Before I wrap this up – and leave you with a couple more jolts of cuteness – I wanted to share an observation with you. I showed you the “big picture” earlier: the whole clan hanging out in the sun before I took the one zoomed-in shot which I used for this month’s photo. Well, I took a few more shots that day, and when I got home and had refined them a little bit, this one stuck out in my mind as a scene I had observed somewhere before:
Not being a particularly religious person, it took me a while to finally work out what that whole image reminded me of, but I eventually got there:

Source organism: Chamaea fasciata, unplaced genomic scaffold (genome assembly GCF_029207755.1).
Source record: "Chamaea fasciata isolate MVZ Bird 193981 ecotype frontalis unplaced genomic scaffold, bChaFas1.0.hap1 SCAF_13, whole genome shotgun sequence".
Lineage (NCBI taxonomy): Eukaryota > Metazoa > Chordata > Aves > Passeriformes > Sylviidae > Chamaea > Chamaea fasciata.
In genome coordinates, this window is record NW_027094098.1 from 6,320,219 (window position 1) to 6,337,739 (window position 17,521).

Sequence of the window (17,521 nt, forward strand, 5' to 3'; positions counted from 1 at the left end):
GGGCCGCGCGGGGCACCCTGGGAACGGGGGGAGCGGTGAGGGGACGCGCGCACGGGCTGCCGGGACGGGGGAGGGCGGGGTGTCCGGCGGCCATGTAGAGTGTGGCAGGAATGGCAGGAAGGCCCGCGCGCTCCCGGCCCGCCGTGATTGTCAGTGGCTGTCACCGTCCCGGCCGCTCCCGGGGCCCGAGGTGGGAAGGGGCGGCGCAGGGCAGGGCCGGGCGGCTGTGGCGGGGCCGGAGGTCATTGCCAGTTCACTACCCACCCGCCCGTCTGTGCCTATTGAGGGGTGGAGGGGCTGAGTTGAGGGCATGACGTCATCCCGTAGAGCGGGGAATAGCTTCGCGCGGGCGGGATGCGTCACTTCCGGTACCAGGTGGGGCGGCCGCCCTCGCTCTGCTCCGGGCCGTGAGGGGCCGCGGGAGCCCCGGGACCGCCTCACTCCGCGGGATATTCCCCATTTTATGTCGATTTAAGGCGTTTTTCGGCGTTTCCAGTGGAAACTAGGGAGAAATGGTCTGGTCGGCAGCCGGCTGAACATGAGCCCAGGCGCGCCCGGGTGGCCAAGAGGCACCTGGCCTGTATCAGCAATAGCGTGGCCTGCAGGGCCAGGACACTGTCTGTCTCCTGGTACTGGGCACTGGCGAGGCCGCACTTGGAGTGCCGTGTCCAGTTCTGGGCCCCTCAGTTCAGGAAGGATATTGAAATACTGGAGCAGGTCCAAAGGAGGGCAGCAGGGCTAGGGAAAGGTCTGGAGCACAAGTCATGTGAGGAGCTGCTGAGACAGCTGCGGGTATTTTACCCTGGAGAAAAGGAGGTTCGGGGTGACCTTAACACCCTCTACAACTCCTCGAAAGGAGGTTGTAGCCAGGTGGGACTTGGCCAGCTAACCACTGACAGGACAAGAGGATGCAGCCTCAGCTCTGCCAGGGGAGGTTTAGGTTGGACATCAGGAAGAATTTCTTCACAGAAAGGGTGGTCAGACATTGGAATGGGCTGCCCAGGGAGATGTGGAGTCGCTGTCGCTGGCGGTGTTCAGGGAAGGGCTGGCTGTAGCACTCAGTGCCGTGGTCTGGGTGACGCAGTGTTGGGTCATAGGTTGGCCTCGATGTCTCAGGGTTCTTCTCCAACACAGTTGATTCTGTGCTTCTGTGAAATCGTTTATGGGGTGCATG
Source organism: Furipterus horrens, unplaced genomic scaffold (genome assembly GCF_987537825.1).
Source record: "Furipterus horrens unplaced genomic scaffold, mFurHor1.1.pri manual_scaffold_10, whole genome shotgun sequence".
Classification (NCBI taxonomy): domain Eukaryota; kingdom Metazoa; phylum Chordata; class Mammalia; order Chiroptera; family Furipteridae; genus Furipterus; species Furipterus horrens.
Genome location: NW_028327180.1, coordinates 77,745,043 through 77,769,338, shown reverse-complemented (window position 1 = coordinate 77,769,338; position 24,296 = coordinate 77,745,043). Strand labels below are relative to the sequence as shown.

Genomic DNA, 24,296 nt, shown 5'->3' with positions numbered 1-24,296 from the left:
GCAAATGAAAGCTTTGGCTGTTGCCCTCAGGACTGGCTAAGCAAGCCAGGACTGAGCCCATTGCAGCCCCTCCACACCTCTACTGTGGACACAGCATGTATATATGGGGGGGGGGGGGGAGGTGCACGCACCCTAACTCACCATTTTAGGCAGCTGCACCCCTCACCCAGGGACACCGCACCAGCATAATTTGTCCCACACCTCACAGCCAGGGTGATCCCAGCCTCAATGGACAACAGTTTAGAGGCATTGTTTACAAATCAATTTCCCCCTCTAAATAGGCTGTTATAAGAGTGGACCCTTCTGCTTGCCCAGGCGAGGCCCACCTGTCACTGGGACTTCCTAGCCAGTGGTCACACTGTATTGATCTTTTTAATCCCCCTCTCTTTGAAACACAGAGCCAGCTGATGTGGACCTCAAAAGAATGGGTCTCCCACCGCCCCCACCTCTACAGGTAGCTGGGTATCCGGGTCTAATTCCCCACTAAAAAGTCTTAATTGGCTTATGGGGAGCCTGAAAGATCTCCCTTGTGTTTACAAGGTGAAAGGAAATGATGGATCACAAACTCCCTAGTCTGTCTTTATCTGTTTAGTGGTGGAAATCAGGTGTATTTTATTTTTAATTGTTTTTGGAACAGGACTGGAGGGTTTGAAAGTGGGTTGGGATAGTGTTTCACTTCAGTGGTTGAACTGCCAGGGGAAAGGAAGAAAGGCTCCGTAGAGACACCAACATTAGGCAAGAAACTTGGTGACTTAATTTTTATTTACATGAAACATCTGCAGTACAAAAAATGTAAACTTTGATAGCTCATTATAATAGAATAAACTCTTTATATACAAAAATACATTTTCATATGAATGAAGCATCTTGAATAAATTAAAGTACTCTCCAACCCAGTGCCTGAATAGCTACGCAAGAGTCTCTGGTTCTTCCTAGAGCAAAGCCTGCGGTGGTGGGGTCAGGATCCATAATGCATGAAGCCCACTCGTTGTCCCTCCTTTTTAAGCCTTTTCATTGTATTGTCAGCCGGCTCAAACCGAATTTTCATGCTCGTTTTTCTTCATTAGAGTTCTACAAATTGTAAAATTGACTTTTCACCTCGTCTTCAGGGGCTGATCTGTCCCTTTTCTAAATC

Yes, that’s right. I restaged the night in the Garden of Gesthemane… with meerkats. And I’m pretty ok with that, truth be told. (I used a fourth apostle; we’ll just call it the effects of inflation.)
Ok, let’s see what’s on the agenda for next month… oh my goodness! It’s an adorable animal whom many of you may have never thought of as “cute”; I truly hope to change your mind in that post! I’ll leave you with a few more meerkat shots, and thank you, again, for checking in. See you in July!